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It's a slog to find a good personal finance or investing blog.

So let's put our heads together to build a list of the best. Globe journalists (myself included) and outside bloggers have teamed up to create lists of top money blogs. Now, we want you to vote on which of our picks you like best. In a week, we'll publish your choices for the best of the blogs.

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Blogs are basically websites where people regularly write on a topic that interests them. Wouldn't you know it, but there are hundreds and quite possibly thousands of people interested enough in money to write blogs on the subject.

"I used to keep a list of Canadian financial blogs," said Ram Balakrishnan, who has written the Canadian Capitalist blog since 2004. "But I just gave up because there are tonnes coming online."

Blogs have been around for more than 10 years and the novelty factor has definitely worn off. And yet, blogs covering financial topics seem to be coming into their own right now.

For one thing, they're becoming more influential. The other day, the head of one of the country's largest mutual fund operations said to me that he regularly reads financial blogs looking for mentions of his products. When one particular blogger complained about an experience with his funds, this executive had his people call her to put things right.

You'll also find bloggers being integrated into mainstream media. Preet Banerjee of the Where Does All My Money Go blog now writes in our Globe Life section (he also contributed a list of favourite blogs for you to vote on). Mr. Balakrishnan's blog is affiliated with the network of MoneySense websites run by Rogers Digital Media.

Despite this mainstreaming, the appeal of blogs remains their independence. For the most part, blogs are written by everyday people, not financial industry people with something to sell.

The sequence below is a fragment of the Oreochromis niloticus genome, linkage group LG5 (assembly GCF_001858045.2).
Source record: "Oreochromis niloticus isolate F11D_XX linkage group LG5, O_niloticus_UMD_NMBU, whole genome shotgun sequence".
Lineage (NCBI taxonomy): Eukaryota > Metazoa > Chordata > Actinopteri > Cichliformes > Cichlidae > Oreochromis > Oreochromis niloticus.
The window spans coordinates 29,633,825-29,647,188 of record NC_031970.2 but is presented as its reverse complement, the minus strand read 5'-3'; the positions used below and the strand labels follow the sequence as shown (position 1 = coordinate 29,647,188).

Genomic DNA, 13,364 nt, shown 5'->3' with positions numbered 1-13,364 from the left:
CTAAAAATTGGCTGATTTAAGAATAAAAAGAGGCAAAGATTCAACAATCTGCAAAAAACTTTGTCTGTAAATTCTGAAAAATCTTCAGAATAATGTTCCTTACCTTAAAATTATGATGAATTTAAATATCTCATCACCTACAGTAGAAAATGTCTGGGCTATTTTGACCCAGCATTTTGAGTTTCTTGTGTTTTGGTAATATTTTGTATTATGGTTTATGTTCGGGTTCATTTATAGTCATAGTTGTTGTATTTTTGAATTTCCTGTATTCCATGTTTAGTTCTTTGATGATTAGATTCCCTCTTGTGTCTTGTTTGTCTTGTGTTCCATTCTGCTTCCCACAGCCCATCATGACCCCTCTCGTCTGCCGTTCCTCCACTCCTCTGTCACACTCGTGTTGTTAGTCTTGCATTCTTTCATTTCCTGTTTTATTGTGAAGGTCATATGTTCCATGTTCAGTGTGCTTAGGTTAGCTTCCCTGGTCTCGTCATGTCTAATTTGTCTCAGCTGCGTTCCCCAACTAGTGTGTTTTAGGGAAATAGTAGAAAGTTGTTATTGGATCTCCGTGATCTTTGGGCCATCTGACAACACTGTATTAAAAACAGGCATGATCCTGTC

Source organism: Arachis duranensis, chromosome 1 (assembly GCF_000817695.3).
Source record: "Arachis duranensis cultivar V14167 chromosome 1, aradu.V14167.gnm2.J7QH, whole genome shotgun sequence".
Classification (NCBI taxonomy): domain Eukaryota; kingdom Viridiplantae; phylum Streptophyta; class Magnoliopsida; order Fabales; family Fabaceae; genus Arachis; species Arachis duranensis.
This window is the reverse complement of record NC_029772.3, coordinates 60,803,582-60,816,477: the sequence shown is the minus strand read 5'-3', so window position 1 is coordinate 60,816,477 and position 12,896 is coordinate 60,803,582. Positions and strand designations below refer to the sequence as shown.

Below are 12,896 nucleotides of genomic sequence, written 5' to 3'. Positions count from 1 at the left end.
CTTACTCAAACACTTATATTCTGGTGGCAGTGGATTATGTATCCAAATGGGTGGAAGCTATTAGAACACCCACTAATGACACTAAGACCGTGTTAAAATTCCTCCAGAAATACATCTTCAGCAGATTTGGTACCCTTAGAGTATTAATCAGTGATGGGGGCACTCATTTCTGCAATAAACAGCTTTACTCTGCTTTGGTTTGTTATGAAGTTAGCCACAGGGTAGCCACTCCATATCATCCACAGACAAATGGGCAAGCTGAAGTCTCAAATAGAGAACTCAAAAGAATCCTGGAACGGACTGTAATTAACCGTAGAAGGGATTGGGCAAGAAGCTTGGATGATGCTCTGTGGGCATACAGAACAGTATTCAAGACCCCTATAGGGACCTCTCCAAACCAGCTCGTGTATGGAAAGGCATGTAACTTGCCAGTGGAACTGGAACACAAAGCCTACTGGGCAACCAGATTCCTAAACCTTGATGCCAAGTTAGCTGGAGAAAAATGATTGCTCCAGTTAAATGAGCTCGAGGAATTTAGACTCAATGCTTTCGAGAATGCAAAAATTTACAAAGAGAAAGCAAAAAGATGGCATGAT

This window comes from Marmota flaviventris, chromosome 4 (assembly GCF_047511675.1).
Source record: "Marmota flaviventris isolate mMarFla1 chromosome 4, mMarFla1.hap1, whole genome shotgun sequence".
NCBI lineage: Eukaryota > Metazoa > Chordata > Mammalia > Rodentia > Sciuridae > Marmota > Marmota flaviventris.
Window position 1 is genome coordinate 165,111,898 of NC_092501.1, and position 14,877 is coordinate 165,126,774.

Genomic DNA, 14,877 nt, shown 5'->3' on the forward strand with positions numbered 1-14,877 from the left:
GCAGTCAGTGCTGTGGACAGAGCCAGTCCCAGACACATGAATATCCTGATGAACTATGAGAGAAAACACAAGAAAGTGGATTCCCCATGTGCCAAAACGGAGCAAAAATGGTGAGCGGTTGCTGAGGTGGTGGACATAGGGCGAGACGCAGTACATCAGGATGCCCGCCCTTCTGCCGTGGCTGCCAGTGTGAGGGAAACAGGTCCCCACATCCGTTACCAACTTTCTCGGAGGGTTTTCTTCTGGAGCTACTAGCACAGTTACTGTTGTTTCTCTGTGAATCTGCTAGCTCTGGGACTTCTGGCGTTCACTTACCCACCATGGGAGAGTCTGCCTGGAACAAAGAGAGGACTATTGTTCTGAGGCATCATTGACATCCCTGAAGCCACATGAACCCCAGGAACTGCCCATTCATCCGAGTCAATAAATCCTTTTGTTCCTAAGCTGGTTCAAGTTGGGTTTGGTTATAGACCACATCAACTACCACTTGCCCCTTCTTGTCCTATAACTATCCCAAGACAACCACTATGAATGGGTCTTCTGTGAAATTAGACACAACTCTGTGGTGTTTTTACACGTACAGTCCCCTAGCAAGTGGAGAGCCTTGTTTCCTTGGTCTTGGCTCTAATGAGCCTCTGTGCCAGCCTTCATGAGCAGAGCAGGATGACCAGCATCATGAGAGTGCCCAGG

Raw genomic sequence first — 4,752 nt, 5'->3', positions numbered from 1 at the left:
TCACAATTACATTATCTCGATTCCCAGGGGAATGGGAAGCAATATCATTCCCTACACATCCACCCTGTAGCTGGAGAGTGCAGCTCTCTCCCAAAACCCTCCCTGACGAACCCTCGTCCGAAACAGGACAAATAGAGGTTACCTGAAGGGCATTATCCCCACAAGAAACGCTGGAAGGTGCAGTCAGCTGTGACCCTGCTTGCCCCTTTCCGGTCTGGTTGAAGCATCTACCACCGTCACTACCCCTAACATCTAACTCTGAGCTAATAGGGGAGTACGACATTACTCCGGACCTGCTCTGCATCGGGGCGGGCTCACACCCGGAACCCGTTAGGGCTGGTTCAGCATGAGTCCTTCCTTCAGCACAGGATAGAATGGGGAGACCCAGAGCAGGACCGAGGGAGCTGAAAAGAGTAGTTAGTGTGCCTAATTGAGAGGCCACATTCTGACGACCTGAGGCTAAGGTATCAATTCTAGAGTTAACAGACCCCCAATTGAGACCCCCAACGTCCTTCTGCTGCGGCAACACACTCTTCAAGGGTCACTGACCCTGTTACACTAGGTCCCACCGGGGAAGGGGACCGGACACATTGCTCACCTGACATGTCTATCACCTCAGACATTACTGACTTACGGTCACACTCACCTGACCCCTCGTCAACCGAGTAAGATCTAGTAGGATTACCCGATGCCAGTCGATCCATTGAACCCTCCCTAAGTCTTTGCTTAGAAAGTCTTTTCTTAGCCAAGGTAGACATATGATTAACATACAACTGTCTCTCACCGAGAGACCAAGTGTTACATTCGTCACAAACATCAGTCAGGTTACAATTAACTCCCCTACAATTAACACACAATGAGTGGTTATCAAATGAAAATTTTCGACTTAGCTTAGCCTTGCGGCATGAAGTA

Mr. Balakrishnan, a software developer in Ottawa with a wife and three children, spends one to two hours a day on average writing his blog. "I do it for fun, basically," he said. "Also, it does help a little bit with my own personal investing."

One of the original personal finance bloggers in this country, Mr. Balakrishnan says today he has about 3,000 daily readers. Canadian Capitalist is on my list of favourite blogs, and it was also chosen by Kerry Taylor, author of the popular Squawkfox blog, who was invited to be on our best of the blogs panel.

Canadian Capitalist is an example of a generalist personal finance blog covering everything from taxes to investments and insurance, while Squawkfox specializes in frugal living. More and more, the personal finance blogosphere is splitting itself evenly between general and niche topics.

One of the blogs on my favourites list is Canadian Couch Potato, which is all about index investing using exchange-traded funds and index mutual funds. While some blogs fill space with personal musings and platitudes about saving more and spending less, this blog gives you hard analysis. A perfect example is the series of recent posts on tracking error in exchange-traded funds (a must-read for ETF investors).

Another specialized blog on my list is Canadian Mortgage Trends, which is essential reading if you need to know what's happening in the mortgage world.









Bear in mind with personal finance and investing blogs that you're generally reading the work of amateurs. Some are diligent researchers and gifted explainers, while others are just scratching their itch to write and have nothing new to add.

To be fair, maintaining an active blog is a lot of work. At times, even the best are challenged to come up with fresh things to say. That's part of the reason why Mr. Balakrishnan has lately cut back his output a little bit.

"Sometimes," says Canada's pioneering personal finance blogger, "I have writer's block."



Click here for an overview of 2011's Best of the Blogs nominees

Vote: What's the best Canadian personal finance blog?

Vote: What's the best Canadian investing blog?

________________

Here are a few resources for finding blogs of interest:



Google Blogs

Gives you a typically thorough Google search of the blogosphere; try a phrase like "dividend stocks" and you'll have many blogs to check out.



Money Index



Lists recent posts on many of the top Canadian personal finance and investing blogs; this website is so useful I put it on my top blogs list.



The Reader





My own daily blast of worthwhile blog posts and other online reading material.



Follow on Twitter: @rcarrick

 

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